Methods and tools

Would masking the smell of ripening paddy-fields help mitigate human–elephant conflict in Sri Lanka?

Charles Santiapillaia1 c1 and Bruce Reada2

a1 Department of Zoology, University of Peradeniya, Peradeniya, Sri Lanka.

a2 Ringling Bros. and Barnum & Bailey Center for Elephant Conservation, Vienna, Virginia, USA


Despite its small size and high human population Sri Lanka is home to c. 4,400 wild Asian elephants Elephas maximus. Human–elephant conflict around agriculture is severe, with > 100 elephants and c. 50 people killed annually. Elephants appear to be able to time their raiding of paddy-fields in Sri Lanka with the harvesting of the rice, as if they are responding to an olfactory trigger. It is the elephant’s sophisticated chemosensory system that may hold the key to resolving human–elephant conflict. Research is required to determine the odours associated with the various development stages of rice, using gas chromatography, and to find a suitable substance that could be used to mask the specific odour of ripening rice. The use of chemosensory-based methods, if feasible, will not be a universal panacea for the mitigation of human–elephant conflict but, in combination with other methods, could reduce conflict and make it easier for farmers to harvest their crops in safety. Such a combination of methods could be useful across the range of both Asian and African elephants.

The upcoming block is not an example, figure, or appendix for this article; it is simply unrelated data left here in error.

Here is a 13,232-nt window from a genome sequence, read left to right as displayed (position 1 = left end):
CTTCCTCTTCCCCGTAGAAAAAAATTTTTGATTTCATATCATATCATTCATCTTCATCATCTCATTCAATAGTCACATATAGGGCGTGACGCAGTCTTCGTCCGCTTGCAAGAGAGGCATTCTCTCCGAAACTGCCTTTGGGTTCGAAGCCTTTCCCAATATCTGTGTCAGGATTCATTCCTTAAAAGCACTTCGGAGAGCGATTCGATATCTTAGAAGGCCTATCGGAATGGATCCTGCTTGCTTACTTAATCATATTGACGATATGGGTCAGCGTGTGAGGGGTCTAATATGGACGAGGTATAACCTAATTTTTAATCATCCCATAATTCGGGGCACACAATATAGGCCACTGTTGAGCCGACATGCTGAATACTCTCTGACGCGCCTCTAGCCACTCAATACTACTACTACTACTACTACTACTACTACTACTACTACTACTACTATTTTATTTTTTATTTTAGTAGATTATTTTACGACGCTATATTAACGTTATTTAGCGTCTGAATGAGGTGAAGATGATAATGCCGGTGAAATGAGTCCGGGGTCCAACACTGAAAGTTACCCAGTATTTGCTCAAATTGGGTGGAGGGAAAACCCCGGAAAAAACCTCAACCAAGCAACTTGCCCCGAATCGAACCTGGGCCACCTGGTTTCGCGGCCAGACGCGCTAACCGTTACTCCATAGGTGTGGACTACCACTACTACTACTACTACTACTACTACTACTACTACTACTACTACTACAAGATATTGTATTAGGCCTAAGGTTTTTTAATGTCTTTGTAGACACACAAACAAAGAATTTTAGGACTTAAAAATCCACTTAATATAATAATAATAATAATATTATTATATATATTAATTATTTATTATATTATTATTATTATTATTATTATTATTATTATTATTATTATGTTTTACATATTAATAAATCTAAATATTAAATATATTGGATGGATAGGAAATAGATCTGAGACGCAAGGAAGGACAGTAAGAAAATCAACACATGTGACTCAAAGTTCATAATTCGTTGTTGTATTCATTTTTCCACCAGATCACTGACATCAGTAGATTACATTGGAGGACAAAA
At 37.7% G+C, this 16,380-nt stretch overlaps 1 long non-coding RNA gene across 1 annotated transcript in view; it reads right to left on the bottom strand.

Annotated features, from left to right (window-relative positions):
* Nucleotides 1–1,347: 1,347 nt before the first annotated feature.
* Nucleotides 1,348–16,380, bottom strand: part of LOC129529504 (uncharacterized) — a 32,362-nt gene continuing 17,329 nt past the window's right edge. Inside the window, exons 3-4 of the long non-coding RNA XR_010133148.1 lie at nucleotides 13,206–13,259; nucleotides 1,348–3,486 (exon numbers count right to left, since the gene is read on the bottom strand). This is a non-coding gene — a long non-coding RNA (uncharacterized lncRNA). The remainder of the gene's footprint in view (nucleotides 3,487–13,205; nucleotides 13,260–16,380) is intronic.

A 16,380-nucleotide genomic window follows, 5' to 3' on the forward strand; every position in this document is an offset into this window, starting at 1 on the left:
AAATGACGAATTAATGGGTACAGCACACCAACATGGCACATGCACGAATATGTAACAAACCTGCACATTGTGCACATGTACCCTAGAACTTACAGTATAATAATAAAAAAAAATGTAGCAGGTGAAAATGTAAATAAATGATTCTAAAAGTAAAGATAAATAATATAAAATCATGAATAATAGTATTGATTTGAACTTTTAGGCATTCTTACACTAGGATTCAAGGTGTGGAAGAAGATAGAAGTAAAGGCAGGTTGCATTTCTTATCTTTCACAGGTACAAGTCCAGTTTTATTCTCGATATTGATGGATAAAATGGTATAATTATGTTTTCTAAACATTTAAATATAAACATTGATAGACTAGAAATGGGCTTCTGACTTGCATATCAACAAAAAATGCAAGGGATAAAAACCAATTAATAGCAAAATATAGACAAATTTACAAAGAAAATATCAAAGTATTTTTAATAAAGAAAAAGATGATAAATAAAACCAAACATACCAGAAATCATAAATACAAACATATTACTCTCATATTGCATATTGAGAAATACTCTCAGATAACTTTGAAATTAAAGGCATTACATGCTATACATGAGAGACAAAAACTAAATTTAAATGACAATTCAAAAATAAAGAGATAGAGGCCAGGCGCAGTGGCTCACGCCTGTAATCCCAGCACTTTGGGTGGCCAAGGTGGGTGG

(Received October 27 2009)

(Reviewed January 08 2010)

(Accepted February 06 2010)


c1 Department of Zoology, University of Peradeniya, Peradeniya, Sri Lanka. E-mail charlessantiapillai@gmail.com